Habitat loss and fragmentation
The greatest long-term threat to the painted wolf is the loss and fragmentation of their habitat. Painted wolves roam widely across large expanses of land, well outside the boundaries of protected areas. As they are pushed into smaller areas, painted wolves are even more vulnerable to all the other threats that face them.
Diseases such as rabies can wipe out entire packs or populations of painted wolves. Other diseases, such as canine distemper and anthrax, are less well understood. Outbreaks of these diseases can seriously reduce numbers, while some populations seem to persist even with the disease circulating. The reservoirs of many of the harmful diseases are in domestic dog populations, requiring close community engagement.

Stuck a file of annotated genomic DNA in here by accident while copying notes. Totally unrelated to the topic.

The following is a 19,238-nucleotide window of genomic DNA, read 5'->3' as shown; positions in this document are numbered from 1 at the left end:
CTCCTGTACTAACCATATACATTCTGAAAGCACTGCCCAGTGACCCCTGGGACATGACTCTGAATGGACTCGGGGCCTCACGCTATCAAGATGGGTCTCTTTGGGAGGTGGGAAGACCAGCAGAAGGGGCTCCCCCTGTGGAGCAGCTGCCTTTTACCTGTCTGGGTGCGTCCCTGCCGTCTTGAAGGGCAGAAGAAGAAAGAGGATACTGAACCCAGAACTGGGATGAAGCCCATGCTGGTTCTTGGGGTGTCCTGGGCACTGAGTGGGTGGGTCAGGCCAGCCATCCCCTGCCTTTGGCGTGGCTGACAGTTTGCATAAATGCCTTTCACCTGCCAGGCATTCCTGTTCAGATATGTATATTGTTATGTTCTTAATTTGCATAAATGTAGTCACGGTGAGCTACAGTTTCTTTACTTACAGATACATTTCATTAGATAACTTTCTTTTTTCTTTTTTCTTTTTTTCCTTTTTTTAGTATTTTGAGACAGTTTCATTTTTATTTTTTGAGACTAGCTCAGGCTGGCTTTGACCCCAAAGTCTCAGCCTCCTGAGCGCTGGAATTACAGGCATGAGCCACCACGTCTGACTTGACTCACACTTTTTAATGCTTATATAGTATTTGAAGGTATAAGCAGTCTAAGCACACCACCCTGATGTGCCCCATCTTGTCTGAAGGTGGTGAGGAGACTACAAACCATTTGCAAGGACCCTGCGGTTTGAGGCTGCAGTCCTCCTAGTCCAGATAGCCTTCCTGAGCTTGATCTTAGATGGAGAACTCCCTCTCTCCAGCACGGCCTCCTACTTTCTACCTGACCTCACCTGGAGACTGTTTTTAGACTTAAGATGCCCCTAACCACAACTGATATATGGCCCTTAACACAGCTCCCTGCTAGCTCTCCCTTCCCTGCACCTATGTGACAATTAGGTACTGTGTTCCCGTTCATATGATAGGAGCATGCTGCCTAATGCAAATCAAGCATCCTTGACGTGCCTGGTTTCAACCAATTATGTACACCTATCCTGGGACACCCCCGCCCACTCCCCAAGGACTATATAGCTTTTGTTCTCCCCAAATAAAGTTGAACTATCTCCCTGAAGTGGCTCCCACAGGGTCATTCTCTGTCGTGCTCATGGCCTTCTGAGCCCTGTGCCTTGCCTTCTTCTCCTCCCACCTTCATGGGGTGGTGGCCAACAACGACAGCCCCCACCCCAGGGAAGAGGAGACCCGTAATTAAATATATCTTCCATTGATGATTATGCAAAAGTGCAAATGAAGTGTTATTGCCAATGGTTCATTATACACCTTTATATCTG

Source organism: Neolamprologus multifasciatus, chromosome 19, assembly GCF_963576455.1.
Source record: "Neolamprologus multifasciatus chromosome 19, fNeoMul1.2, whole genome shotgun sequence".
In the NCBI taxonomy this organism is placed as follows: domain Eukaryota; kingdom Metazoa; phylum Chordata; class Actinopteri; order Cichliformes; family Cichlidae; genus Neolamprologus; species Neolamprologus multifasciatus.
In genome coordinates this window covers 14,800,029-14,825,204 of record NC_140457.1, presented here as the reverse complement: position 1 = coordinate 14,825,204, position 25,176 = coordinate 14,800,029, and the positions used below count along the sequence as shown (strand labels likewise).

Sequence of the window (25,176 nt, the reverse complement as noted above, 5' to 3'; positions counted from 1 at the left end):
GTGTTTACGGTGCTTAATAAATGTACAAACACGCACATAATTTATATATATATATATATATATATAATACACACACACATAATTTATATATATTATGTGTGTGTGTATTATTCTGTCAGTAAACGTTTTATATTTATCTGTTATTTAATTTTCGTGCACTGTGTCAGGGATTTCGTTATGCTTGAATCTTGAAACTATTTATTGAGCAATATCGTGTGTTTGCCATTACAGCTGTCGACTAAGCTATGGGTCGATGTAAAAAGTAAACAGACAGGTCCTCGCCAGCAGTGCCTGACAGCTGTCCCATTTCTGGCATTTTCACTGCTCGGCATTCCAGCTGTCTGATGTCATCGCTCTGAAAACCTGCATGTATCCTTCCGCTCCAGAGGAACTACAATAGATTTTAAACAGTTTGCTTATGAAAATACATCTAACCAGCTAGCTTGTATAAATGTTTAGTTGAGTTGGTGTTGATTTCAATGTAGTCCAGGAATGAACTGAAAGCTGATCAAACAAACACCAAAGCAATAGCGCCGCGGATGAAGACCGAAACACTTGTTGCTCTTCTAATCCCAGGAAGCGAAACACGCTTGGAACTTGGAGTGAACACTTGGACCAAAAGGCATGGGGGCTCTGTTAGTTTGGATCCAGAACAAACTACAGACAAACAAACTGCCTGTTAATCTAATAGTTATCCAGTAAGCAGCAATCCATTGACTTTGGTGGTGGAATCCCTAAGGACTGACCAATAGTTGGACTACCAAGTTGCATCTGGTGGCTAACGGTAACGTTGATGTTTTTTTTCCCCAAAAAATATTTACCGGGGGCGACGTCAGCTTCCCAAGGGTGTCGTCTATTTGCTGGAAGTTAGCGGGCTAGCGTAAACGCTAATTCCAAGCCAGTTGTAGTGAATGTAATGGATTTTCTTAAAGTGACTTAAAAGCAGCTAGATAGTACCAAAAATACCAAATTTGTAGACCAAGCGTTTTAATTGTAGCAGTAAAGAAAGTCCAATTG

Where there are good roads used by fast-moving traffic through painted wolf habitat, there are often injuries and deaths. In fact, in some painted wolf populations, road accidents contribute to a very high percentage of the mortality.
Painted wolves compete with lion and hyena for prey resources. Lion in particular, are a major threat to painted wolves – a painted wolf population cannot persist in an area with very high densities of lion. As all of Africa’s wildlife is gradually restricted to protected areas, this represents a major long-term threat to the species.